Help me decide where to live!
May 7, 2010 8:43 AM   Subscribe

Should I move? I just accepted a new job. An opportunity to live in a sweet condo 5 minutes from my new job has presented itself. I'm trying to decide If I should move or not.

New place pros:
* Almost twice the size of my current place, 2bdrm instead of 1. Has a kick ass view, awesome balcony, and is mostly renovated. It's a really nice place. Huge soaker tub, which I will really appreciate. I love this condo.
* Landlord would be okay with my 3 cats. Tons more room for them; they're a little cramped in my current 550sqft condo.
* 5 minutes max from my new job. My commute would otherwise be 20-45 minutes, depending on traffic.
* Landlord is a known entity - a friend is moving in with her boyfriend. She wants to rent her place out, but would much rather rent to someone she knows and trusts. With this in mind, she's offering me a sweet price.

New place cons:
* $160 month increase in rent (about 12%). Given the size however, it's reasonably priced, just more than I'm paying now. With the raise I'm getting, I can afford this. But I really don't *need* the extra space.
* Planned construction, sometime in the nearish future. It's a stucco building, and the plan is to replace the stucco, railings and maybe the windows. I have no idea how bad this could be.
* The building itself has an inconsistent policy on pets in general that apparently isn't enforced.
* My new job is a contract, with a defined end date a year from now. It might be extended, but there's absolutely no guarantee.
* The owner is moving in with her significant other. I'm worried that perhaps things won't work out, and she'll want her place back. The plan is to do things by the book, and current tenant laws here say she has to give me 2 months notice in this situation.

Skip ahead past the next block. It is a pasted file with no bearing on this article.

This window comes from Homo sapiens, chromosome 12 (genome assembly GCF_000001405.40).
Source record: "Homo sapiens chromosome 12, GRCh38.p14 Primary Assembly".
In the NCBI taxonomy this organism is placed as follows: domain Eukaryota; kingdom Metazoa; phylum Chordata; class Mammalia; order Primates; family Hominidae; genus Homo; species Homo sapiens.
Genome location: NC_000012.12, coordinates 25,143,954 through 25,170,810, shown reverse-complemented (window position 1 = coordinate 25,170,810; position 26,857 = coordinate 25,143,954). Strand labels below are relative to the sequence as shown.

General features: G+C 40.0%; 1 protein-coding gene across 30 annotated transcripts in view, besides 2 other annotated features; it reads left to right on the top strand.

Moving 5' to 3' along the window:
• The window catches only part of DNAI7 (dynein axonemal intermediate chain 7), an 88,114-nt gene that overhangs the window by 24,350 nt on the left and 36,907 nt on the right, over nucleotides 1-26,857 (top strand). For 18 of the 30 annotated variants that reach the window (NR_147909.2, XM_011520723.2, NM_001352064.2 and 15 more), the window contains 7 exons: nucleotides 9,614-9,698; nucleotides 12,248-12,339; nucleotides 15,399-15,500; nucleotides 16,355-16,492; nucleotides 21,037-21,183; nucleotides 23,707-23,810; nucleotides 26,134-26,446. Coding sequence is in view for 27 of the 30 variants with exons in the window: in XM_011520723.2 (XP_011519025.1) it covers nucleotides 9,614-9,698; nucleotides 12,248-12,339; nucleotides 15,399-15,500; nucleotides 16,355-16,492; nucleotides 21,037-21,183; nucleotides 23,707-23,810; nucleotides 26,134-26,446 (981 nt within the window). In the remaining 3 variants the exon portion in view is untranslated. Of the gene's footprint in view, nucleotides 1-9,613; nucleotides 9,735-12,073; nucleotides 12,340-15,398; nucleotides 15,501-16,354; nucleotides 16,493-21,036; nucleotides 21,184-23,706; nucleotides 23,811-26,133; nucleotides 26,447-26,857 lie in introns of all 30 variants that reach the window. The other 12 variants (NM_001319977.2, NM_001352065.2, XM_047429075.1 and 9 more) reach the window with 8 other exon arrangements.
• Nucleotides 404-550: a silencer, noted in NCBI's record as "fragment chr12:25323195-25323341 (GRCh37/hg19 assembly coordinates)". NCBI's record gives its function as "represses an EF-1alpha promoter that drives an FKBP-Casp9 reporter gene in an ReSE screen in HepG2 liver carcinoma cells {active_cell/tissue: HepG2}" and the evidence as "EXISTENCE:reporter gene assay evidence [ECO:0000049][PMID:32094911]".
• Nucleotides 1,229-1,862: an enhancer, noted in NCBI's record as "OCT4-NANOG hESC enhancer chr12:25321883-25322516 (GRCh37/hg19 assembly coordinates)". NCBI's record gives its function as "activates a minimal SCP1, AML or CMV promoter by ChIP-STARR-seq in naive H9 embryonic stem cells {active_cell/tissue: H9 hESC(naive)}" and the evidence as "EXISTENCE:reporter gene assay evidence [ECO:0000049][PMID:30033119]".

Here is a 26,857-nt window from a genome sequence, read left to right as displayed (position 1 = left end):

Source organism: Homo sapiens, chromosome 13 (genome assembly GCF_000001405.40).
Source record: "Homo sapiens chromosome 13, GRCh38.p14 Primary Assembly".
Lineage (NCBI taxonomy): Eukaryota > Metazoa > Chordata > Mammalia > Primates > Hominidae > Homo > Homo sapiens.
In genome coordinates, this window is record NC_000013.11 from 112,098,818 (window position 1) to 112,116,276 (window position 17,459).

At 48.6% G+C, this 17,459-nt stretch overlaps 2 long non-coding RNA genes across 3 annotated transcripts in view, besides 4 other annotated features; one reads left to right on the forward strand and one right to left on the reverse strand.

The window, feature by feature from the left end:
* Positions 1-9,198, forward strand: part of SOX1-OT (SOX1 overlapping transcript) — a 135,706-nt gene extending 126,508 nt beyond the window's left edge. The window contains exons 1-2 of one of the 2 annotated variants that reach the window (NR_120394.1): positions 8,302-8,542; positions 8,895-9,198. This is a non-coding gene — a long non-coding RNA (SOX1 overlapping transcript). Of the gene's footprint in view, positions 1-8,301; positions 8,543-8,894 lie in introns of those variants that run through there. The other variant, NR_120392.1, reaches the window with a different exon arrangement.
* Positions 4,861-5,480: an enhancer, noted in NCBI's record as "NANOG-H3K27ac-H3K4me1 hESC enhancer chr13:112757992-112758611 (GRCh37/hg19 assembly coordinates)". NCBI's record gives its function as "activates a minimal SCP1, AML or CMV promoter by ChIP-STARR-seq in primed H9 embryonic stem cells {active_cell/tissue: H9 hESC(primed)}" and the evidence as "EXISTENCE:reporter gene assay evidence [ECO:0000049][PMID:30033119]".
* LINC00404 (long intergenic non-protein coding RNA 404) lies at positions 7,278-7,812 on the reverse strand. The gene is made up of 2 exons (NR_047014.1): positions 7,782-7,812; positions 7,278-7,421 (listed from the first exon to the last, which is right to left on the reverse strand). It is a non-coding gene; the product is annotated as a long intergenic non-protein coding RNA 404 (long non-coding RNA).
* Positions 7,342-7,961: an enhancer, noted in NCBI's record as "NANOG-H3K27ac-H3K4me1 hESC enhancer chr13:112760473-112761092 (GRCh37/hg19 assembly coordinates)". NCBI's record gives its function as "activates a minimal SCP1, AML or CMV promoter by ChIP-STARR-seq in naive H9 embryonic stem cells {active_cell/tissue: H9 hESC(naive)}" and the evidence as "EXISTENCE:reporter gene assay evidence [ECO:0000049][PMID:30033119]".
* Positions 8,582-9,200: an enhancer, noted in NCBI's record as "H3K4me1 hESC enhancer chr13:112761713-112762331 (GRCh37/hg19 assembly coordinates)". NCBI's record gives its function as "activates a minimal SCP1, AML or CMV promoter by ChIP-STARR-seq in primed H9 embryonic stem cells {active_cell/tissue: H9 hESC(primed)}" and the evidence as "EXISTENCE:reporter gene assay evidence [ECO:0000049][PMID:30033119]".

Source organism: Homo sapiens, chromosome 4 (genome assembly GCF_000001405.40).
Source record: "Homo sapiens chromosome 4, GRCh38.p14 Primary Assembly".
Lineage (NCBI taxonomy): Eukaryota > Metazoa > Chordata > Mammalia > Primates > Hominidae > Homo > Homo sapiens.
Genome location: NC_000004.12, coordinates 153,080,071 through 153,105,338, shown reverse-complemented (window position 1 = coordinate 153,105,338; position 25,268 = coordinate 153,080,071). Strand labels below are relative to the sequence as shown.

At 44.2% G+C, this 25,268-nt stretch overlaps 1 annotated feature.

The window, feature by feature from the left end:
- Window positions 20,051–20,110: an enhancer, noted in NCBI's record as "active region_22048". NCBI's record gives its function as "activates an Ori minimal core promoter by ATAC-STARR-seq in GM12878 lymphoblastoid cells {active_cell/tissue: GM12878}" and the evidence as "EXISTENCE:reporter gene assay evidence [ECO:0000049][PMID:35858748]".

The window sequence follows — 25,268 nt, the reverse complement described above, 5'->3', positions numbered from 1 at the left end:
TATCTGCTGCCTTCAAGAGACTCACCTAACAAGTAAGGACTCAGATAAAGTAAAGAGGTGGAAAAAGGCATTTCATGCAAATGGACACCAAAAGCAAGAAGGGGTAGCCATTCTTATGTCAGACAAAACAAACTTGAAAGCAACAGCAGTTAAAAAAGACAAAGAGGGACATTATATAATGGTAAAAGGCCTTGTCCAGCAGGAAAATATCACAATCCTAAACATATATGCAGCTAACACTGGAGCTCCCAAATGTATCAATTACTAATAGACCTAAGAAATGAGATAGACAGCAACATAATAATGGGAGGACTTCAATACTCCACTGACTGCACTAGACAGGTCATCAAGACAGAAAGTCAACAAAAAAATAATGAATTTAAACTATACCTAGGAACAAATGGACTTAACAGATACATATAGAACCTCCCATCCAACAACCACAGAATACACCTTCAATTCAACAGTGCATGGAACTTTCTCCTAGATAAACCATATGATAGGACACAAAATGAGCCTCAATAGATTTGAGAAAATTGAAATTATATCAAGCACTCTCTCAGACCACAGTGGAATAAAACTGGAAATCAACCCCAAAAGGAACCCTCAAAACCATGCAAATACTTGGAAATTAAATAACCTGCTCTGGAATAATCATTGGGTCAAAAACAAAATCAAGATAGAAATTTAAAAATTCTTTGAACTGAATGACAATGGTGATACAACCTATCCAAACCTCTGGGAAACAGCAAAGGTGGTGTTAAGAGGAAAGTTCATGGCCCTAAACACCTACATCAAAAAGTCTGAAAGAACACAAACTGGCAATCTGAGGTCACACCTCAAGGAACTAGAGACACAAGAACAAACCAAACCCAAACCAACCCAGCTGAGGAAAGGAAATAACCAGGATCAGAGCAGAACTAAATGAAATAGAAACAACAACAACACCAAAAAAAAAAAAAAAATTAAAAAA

* no insuite laundry. There's a nice laundry room in the basement which is apparently deserted because everyone else has laundry. (The place has hookups, but the owner never bothered using them.)
* I'lll have to lug everything up 16 floors (vs 2 currently)
* I'll have to actually move. This is a giant undertaking. People will want to view my suite. I'll have to clean. I'll have to hide my cats. (I'm allowed one. I have three. Mommy cat was preggers and only counted as one cat when I took her in.) This really stresses me out, to the point where I'm on the verge of an anxiety attack. There are moving costs.

So, I'm trying to weigh the pros and cons. I'm really concerned about living in a construction site, and the possibility the owner will find herself homeless and want her place back. And the idea of moving again... ugh. But it's a gorgeous condo, I really love it.

What would you do? What other considerations am I missing?
posted by cgg to Home & Garden (23 answers total)
Do it. Sign a yearly lease so she can't reneg. Moving is good for the soul, as are short commutes.
posted by Potomac Avenue at 8:47 AM on May 7, 2010 [1 favorite]

Take the apt. If you have hookups, buy a washer/dryer of craigslist and that fixes that problem. Yeah, you might have to move again, but that happens.

Try to get the lease so that its end date corresponds with the end date of your job -- if your job gets renewed, renew the lease. And I suppose it depends on where you are and the terms of your lease, but the landlord can't break your lease because she wants to move in any more than you can because you want to move out most places... it protects you too.